Spring To-Do's

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Tools for Transport: Cool Containers for Food & Treats

cupcakes

Is there anything more annoying than spending an hour decorating cupcakes, only to find they bounced around the box on the way to your kid's party? Here are some ideas on how to securely tote your home-baked or frozen goodies.

Cupcakes
Using a tray and plastic wrap only creates gangs of roving cupcakes on the minivan floor. Companies like Tupperware and Oneida sell custom cupcake and cake carriers. The Tupperware carrier does double duty as a rectangular cake carrier, while Oneida makes its nonstick baking pan part of the two-tier, 24-treat carrier itself (Crate and Barrel offers a similar model). All have handles for easier toting. The Cupcake Courier by Jennifer Gunn Designs is a colorful plastic carrier that holds 36 cupcakes or muffins under a secure plastic dome topped with a carrying handle.

Krista Fabregas, founder of KidSmartLiving.com, which offers family-friendly home and safety products, performs what she calls her trademark "go to the warehouse club and make friends with your cake guy" trick. "I ask for a cupcake box, which holds 30 cupcakes," she says. "It's just a plain old paper cake box with an insert inside with holes." Another tip Fabregas uses is to bake cupcakes in paper holders and group them in her biggest casserole dish for an easy, one-stop frost-and-carry method. Fabregas also suggests using a pastry bag to frost cupcakes. "Then you're not trying to place cupcakes in a carrier from the top and getting your fingers in the frosting."

Cakes
Many companies offer cake carriers with a lid and handle, much like cupcake carriers, for both rectangular and round cakes. Cake-decorating company Wilton makes a round cake dome with three locking latches to ensure your goodies aren't going anywhere you don't want them to. "If you are going to take a cake with you somewhere, regardless of how you're getting it there, put a glob of frosting on the cake plate before setting it in the carrier," says Fabregas. The frosting acts like a glue, providing extra insurance for nonskid travel.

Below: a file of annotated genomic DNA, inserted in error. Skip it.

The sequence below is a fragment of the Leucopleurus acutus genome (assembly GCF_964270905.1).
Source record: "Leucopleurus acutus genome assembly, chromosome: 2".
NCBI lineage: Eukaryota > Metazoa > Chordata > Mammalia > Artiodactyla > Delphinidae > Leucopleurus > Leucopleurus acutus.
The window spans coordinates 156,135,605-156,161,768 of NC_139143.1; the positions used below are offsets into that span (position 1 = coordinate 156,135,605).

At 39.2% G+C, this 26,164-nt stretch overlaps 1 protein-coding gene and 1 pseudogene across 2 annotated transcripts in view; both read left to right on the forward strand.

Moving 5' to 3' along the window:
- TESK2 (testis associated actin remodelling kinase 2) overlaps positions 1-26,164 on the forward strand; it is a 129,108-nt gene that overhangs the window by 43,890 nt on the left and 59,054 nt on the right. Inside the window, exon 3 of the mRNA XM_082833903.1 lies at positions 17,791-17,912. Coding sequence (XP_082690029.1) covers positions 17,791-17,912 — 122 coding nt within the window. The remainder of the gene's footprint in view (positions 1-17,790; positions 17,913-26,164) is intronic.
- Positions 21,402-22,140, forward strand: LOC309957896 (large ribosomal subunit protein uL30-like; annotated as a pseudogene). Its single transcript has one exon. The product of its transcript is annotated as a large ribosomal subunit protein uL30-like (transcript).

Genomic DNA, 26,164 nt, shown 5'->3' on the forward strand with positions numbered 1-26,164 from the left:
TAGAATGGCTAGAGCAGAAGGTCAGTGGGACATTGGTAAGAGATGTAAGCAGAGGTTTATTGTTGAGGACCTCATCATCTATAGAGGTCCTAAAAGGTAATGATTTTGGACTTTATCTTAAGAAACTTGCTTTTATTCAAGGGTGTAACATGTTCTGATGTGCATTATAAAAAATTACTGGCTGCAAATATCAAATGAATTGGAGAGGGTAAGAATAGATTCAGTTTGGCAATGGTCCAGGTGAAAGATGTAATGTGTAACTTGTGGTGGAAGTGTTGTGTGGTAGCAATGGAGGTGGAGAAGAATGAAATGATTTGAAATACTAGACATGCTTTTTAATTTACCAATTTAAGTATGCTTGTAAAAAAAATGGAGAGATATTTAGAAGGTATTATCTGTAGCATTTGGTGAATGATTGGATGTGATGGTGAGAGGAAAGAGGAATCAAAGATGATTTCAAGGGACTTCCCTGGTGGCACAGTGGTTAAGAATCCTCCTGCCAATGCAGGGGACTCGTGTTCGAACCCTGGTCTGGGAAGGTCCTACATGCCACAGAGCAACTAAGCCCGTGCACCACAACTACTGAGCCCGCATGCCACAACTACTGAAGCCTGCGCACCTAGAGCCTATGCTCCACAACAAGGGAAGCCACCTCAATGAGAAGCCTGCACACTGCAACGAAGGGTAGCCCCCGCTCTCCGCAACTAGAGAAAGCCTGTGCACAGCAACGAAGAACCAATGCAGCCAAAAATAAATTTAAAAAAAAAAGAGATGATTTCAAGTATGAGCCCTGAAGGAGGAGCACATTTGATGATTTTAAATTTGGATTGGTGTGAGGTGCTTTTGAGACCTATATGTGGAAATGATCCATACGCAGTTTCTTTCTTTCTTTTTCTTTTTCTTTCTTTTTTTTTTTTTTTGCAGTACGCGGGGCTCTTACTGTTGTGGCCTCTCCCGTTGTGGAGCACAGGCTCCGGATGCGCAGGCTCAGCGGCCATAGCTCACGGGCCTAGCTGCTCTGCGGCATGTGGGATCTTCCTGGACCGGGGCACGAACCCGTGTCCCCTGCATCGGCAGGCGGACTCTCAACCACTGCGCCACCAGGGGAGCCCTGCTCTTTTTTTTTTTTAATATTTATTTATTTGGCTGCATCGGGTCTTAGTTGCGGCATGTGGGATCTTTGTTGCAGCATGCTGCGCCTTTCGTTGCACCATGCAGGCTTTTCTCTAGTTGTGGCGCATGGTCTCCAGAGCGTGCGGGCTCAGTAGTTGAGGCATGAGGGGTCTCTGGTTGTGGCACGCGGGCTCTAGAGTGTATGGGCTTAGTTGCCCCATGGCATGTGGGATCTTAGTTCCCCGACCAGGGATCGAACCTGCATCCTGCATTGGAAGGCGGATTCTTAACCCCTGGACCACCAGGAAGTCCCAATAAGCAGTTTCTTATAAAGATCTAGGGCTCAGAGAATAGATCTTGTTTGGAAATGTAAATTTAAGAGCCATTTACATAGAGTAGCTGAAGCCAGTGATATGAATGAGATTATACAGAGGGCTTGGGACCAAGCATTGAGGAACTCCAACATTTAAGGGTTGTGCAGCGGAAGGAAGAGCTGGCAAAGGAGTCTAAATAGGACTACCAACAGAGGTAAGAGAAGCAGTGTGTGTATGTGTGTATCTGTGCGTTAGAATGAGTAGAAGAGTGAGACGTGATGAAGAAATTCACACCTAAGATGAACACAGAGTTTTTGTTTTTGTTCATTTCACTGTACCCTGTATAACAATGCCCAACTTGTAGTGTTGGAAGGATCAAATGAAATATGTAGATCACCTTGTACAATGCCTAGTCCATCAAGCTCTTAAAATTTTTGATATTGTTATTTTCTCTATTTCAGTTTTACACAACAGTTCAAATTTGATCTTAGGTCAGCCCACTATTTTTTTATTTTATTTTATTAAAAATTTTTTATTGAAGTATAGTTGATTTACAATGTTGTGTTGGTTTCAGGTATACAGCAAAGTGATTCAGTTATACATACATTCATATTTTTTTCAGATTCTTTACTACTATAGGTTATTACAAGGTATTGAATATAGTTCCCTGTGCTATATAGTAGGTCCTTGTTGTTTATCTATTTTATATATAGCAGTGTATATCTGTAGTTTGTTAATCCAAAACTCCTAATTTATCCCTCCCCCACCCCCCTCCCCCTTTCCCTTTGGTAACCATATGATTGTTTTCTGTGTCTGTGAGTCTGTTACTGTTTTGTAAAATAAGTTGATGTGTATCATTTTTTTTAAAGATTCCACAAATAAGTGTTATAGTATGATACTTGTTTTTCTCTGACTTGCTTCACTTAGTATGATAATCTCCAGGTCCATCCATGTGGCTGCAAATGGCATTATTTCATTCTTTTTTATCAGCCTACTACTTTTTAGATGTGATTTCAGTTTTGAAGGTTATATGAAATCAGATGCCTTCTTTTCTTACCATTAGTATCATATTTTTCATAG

Ice Cream
Whether you're bringing your own homemade ice cream or trying to get store-bought goodies to the party on time, knowing how to keep cold stuff frosty is crucial. Fabregas suggests nesting an ice cream-filled container inside a large ice bucket filled with ice. Uncommon Goods sells a cute insulated ice cream carrier that doubles as a portable sundae bar, complete with room for sprinkles and other toppings. Or, to skip the hassle altogether, have your fave flavors of ice cream shipped to the party via Ice Cream Source.

Practice Safe Serving
Follow food safety rules when transporting and serving any homemade or baked goods. The USDA Food Safety and Inspection Service provides online food safety information. Here are some of their tips.

  • The Two-Hour Rule: Foods shouldn't sit at room temperature for more than two hours.
  • Numbers to Remember: Keep hot foods at 140 degrees Fahrenheit or warmer and cold foods at 40 degrees or cooler.
  • Use Eggs Safely: To avoid the risk of salmonella infection, use either in-shell pasteurized eggs or pasteurized egg products when making frosting or ice cream.


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